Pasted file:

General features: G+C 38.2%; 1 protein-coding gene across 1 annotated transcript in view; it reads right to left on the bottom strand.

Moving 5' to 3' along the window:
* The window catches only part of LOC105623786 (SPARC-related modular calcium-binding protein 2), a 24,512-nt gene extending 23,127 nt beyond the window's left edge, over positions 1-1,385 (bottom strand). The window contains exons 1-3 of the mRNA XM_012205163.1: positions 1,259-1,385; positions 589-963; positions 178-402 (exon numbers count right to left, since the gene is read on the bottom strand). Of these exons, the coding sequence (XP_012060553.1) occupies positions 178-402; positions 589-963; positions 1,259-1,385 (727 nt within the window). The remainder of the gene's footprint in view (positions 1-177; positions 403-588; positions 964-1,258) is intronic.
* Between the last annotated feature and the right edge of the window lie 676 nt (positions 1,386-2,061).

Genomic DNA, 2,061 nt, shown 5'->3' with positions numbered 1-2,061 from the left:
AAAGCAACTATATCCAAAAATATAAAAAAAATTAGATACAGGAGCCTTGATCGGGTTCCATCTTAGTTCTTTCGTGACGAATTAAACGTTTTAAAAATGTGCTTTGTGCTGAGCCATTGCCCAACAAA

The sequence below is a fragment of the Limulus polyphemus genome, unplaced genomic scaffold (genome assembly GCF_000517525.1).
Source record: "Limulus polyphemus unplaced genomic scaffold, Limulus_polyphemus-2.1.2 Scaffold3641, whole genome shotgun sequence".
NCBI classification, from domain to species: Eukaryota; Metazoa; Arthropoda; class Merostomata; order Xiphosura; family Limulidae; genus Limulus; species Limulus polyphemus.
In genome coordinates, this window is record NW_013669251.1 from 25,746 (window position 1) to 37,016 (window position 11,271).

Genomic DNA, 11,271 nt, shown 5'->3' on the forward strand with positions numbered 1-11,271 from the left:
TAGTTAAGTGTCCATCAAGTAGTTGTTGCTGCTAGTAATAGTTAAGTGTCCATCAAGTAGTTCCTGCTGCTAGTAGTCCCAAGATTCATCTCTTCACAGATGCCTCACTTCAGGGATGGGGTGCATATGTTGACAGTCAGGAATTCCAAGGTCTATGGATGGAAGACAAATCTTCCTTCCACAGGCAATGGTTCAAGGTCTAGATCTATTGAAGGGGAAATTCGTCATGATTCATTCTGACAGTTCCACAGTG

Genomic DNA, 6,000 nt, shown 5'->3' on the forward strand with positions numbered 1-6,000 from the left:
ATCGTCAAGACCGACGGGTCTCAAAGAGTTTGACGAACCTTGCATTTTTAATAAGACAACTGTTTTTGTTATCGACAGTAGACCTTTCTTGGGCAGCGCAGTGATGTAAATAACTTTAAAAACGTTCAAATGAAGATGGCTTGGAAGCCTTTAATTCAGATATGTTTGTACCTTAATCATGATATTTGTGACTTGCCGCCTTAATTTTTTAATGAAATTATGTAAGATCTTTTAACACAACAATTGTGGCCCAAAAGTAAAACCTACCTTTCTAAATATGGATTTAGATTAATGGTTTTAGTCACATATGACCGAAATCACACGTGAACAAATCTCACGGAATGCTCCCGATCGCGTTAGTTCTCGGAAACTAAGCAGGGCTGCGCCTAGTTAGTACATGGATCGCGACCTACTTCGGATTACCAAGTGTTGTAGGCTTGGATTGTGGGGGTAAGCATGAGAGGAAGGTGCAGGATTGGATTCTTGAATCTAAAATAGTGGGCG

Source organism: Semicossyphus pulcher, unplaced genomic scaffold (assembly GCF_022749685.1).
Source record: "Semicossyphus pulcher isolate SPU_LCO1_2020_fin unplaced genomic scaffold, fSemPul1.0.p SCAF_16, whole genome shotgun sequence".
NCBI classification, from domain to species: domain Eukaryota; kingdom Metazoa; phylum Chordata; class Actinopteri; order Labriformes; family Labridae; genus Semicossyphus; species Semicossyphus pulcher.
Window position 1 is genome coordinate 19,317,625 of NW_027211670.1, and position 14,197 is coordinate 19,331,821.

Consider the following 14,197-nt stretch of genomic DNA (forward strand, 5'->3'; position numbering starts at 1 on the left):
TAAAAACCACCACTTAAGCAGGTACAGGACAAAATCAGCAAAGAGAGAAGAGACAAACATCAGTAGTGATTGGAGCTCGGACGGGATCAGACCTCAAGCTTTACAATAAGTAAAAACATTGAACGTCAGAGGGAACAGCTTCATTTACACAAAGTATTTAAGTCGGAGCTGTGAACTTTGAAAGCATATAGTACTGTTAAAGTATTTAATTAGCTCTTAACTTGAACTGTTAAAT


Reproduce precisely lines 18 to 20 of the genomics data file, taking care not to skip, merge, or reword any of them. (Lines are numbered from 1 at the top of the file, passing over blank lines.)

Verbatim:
Window position 1 is genome coordinate 19,317,625 of NW_027211670.1, and position 14,197 is coordinate 19,331,821.

Consider the following 14,197-nt stretch of genomic DNA (forward strand, 5'->3'; position numbering starts at 1 on the left):
TAAAAACCACCACTTAAGCAGGTACAGGACAAAATCAGCAAAGAGAGAAGAGACAAACATCAGTAGTGATTGGAGCTCGGACGGGATCAGACCTCAAGCTTTACAATAAGTAAAAACATTGAACGTCAGAGGGAACAGCTTCATTTACACAAAGTATTTAAGTCGGAGCTGTGAACTTTGAAAGCATATAGTACTGTTAAAGTATTTAATTAGCTCTTAACTTGAACTGTTAAAT